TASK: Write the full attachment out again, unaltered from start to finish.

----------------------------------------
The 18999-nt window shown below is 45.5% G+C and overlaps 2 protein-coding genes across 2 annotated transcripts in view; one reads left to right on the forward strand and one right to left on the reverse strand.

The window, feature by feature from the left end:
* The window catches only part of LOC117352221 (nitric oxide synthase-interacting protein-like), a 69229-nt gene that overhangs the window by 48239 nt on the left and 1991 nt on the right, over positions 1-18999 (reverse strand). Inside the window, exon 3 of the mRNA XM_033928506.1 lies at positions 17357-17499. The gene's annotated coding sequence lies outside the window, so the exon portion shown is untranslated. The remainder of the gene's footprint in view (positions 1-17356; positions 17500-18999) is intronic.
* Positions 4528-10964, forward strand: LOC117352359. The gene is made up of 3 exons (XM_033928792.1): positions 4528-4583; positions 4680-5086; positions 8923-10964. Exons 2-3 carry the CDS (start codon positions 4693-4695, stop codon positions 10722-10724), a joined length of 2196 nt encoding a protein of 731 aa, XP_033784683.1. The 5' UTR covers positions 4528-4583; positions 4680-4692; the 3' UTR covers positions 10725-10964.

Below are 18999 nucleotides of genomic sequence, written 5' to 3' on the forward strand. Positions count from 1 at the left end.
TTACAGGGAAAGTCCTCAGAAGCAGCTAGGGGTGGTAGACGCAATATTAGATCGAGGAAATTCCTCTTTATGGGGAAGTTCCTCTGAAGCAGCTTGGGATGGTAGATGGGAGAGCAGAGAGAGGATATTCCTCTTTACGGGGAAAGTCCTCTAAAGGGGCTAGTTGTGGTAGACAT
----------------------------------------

The 18999-nt window shown below is 45.5% G+C and overlaps 2 protein-coding genes across 2 annotated transcripts in view; one reads left to right on the forward strand and one right to left on the reverse strand.

The window, feature by feature from the left end:
* The window catches only part of LOC117352221 (nitric oxide synthase-interacting protein-like), a 69229-nt gene that overhangs the window by 48239 nt on the left and 1991 nt on the right, over positions 1-18999 (reverse strand). Inside the window, exon 3 of the mRNA XM_033928506.1 lies at positions 17357-17499. The gene's annotated coding sequence lies outside the window, so the exon portion shown is untranslated. The remainder of the gene's footprint in view (positions 1-17356; positions 17500-18999) is intronic.
* Positions 4528-10964, forward strand: LOC117352359. The gene is made up of 3 exons (XM_033928792.1): positions 4528-4583; positions 4680-5086; positions 8923-10964. Exons 2-3 carry the CDS (start codon positions 4693-4695, stop codon positions 10722-10724), a joined length of 2196 nt encoding a protein of 731 aa, XP_033784683.1. The 5' UTR covers positions 4528-4583; positions 4680-4692; the 3' UTR covers positions 10725-10964.

Below are 18999 nucleotides of genomic sequence, written 5' to 3' on the forward strand. Positions count from 1 at the left end.
TTACAGGGAAAGTCCTCAGAAGCAGCTAGGGGTGGTAGACGCAATATTAGATCGAGGAAATTCCTCTTTATGGGGAAGTTCCTCTGAAGCAGCTTGGGATGGTAGATGGGAGAGCAGAGAGAGGATATTCCTCTTTACGGGGAAAGTCCTCTAAAGGGGCTAGTTGTGGTAGACAT